The order and the claim form were served on Mr Dadi personally by OCS's in-house lawyer, who explained the importance of the order and read out the penal notice to him. She explained that he should take legal advice.
Immediately following that meeting, Mr Dadi telephoned Mr Ahitan to inform him of the injunction. He also deleted several emails from his AOL account. The next day he did a mass deletion of around 8,000 further emails. He also told various family members about the injunction.
Mr Dadi took legal advice and decided to make a "clean breast" by telling the court what he had done at the return date hearing. He also agreed to cooperate with OCS in attempting to recover the deleted emails. However, this was unsuccessful due to the passage of time, and it was thought "unlikely" that any further action could be taken to recover them.
OCS applied for Mr Dadi to be committed to prison for contempt of court.


The High Court (Mrs Justice Rose) sentenced Mr Dadi to six weeks in prison for contempt.
Mr Dadi argued that he was of good character and had been "naïve" in complying with Mr Ahitan's requests for documents. He claimed he had unwittingly become involved in a dispute between "two large commercial organisations fighting over profit". When he was served with the court order, he said he had "panicked", did not read the order properly, and only realised the seriousness of what he had done after he had taken legal advice. Thereafter he had done everything he could to assist OCS and the court, including handing over his computer hardware and giving OCS authority to access his AOL account.
He furthermore argued that prison would be "disastrous", making it difficult to find work, and bringing terrible shame on him and his family in the Sikh community. He also said he had responsibility for his aging mother who suffered a variety of medical conditions, backed up by letters from her GP.
The court held that imprisonment was always a punishment of last resort. However, a short sentence of imprisonment of six weeks had to be imposed on Mr Dadi to mark the court's strong disapproval of his conduct and to act as a deterrent, both in respect of his further compliance with orders and as a warning to others who might be tempted to flout the court's orders (following Crystal Mews Ltd v Metterick [2006] EWHC 3087 (Ch)). The court took account of the fact that these were "deliberate and contumacious breaches", and that Mr Dadi must have realised that the prohibition on tipping off must have been intended to refer specifically to Mr Ahitan, the very person who he had immediately informed. The assertion that Mr Dadi had panicked would have been more credible if there had just been a single breach. However, it was undermined by the fact that he carried out a much more extensive deletion of emails the following day.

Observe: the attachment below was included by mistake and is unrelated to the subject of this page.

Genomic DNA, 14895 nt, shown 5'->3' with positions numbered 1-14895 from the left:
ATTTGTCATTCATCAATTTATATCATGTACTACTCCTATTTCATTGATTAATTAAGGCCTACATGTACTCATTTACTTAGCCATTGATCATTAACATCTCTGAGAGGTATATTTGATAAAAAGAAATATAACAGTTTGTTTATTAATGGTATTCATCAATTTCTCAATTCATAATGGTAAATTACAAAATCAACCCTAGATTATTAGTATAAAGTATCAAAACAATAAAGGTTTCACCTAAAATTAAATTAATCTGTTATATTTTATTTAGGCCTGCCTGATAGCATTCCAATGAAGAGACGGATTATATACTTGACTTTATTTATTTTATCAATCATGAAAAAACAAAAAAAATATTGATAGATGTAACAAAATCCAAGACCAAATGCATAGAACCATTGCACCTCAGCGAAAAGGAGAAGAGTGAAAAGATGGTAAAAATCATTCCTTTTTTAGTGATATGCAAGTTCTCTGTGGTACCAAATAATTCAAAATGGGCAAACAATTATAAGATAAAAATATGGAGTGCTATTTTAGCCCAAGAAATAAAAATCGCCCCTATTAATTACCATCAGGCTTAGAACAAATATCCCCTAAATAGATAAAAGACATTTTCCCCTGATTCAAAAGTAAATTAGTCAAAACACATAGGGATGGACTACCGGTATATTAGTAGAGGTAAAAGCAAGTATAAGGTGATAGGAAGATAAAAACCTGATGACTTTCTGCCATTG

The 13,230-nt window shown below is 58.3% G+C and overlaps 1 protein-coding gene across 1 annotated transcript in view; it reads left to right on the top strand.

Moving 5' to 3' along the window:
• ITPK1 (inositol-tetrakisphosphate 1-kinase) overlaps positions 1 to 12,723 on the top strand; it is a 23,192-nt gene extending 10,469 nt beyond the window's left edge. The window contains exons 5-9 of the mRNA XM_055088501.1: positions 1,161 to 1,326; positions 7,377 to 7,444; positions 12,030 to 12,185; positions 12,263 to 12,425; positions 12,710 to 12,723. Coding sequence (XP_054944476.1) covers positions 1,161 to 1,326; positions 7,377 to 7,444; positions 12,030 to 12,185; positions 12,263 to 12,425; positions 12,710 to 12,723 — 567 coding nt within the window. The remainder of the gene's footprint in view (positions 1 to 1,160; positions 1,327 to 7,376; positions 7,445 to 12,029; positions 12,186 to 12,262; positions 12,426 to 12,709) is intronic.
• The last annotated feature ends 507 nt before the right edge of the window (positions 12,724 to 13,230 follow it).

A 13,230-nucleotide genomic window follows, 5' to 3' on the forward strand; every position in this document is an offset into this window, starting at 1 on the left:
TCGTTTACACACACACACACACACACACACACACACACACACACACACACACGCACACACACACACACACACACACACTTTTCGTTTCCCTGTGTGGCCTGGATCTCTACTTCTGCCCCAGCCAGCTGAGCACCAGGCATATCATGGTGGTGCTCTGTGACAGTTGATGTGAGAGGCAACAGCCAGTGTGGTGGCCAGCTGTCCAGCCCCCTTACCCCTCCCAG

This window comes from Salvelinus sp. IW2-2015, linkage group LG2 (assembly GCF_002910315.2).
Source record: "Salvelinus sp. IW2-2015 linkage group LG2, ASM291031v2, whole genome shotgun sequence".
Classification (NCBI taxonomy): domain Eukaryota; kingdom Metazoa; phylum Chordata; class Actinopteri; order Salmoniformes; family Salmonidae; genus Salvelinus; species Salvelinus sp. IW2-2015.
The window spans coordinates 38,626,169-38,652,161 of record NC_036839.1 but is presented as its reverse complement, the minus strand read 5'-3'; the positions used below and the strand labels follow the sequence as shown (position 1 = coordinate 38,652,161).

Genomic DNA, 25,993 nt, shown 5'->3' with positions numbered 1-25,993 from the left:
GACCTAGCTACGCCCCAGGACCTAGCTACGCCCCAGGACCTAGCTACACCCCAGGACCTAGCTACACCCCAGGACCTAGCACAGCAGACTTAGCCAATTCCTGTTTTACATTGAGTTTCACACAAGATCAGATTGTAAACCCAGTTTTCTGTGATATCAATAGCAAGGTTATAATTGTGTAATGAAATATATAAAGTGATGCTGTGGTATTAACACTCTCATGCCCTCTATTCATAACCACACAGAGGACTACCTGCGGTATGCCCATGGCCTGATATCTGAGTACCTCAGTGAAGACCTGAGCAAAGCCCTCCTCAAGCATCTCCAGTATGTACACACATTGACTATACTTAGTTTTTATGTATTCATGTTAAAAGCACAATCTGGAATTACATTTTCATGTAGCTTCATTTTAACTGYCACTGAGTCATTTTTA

The breaches had significantly prejudiced OCS and put them to considerable cost in forensic examination to salvage information that should have been left intact.
Mr Dadi was entitled to considerable credit for his co-operation. Although there had been four separate breaches they had not been committed over an extended period but over a period of 48 hours before taking legal advice. The court accepted that his apology was sincere, and took into account his good character and the effect on his family.
The sentences for the four acts of contempt were six weeks' imprisonment to run concurrently.
The court noted that, under section 258 of the Criminal Justice Act 2003, Mr Dadi would be entitled to be released unconditionally after serving half his sentence.


Although this case is unexceptional as far as the sentence is concerned, it is not often that we see these powers being used in an employment context. The case serves as a strong reminder of the importance of complying strictly with interim injunctions aimed at preserving evidence pending trial, and the court will have little truck with pleas about naïvete, especially where it is clear that an employee has gone to considerable lengths to cover their tracks. The penal notice on the front of the order is there for a reason: as the court noted,
"The system will not work if people think they can ignore court orders and destroy evidence. Those who do so can expect terms of imprisonment".